eWeek ran an article yesterday titled Linux Losing Market Share to Windows Server. The article quoted IDC sales figures. There is a real problem counting this way. Quoting from the article:
IDC analyst Al Gillen pointed out that the number of servers shipped does not perfectly equal the number of operating systems in the market. This is particularly the case with Linux where a substantial portion of the overall market opportunity comes from deployments aboard recycled servers, PCs and workstations deployed as servers, and Linux deployed as a guest operating system.
“This does not contradict any trending taking place on server hardware,” Gillen said.
He added: “But we do need to remember that the Linux software ecosystem does not track exactly the same as does x86 hardware shipments.”
I should note that eWeek often functions as a cheerleading section for Microsoft. Take, for example, the links to other articles with such catchy titles as:
- Windows Server Woos Linux Customers
- Is open source dying?
- Windows Server 2008 features address the Linux challenge.
In 2004 and 2005 I did five months of contract work for a large insurance company in Cincinnati. Their methodology for server purchasing is one I’ve seen time and time again in corporate America. They would underestimate their needs or else wait until the last minute to make purchases. They bought their servers based on what was in stock or what they could get a corporate discount on. They didn’t care if the servers were going to be used for Windows or Linux. They took them with whatever was on them, which was always Windows, and then promptly erased the hard drives and loaded a corporate standard image of whichever OS they wanted. Each and every server they loaded Linux on was counted as a Windows server when sales figures are tallied by organizations like IDC.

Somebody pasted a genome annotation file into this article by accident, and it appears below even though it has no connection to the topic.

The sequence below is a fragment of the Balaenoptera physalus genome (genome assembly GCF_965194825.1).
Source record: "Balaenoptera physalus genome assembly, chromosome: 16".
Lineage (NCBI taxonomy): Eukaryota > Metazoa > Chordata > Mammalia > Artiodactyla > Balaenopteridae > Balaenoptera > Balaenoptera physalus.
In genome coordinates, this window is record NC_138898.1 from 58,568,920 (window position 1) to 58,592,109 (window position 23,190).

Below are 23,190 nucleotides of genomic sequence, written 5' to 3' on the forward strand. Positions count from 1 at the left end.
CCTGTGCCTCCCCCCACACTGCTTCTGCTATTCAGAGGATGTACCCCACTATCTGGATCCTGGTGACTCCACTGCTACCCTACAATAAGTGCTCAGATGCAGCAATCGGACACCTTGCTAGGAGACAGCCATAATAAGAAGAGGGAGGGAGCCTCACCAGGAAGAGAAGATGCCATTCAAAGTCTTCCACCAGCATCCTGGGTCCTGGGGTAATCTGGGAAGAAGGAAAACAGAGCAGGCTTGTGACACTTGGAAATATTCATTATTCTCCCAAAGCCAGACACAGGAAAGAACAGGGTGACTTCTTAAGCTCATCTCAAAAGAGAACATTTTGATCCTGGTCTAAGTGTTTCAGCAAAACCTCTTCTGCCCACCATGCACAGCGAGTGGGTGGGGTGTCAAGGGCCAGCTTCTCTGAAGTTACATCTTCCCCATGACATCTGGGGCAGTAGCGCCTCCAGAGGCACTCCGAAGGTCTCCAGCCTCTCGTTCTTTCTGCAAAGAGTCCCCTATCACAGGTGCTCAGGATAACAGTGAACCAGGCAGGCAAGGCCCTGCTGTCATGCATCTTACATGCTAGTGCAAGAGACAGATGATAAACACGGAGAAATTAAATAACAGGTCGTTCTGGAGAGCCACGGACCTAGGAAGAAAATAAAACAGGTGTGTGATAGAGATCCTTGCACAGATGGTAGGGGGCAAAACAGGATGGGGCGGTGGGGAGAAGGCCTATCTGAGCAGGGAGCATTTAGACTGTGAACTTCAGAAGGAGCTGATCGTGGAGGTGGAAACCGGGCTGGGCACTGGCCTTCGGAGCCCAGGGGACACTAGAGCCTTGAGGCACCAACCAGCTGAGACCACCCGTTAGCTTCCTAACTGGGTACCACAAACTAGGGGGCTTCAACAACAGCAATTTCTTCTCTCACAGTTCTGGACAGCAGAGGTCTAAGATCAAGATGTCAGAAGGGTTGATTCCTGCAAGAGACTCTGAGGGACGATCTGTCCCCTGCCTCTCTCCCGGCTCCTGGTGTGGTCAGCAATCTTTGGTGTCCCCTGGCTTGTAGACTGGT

I find the claim that Windows now owns 70% of the server market hard to believe. Granted, I don’t work in Windows-only shops but I wonder how many of those really exist. Most large organizations have a mix of Windows, UNIX, and Linux. I also suspect the 20% figure IDC assigns to Linux is accurate in terms of server sales but grossly underreports what percentage of servers actually run Linux.
This leads me to a question I just don’t have a good answer for. How can Linux’ real market share and penetration be accurately measured?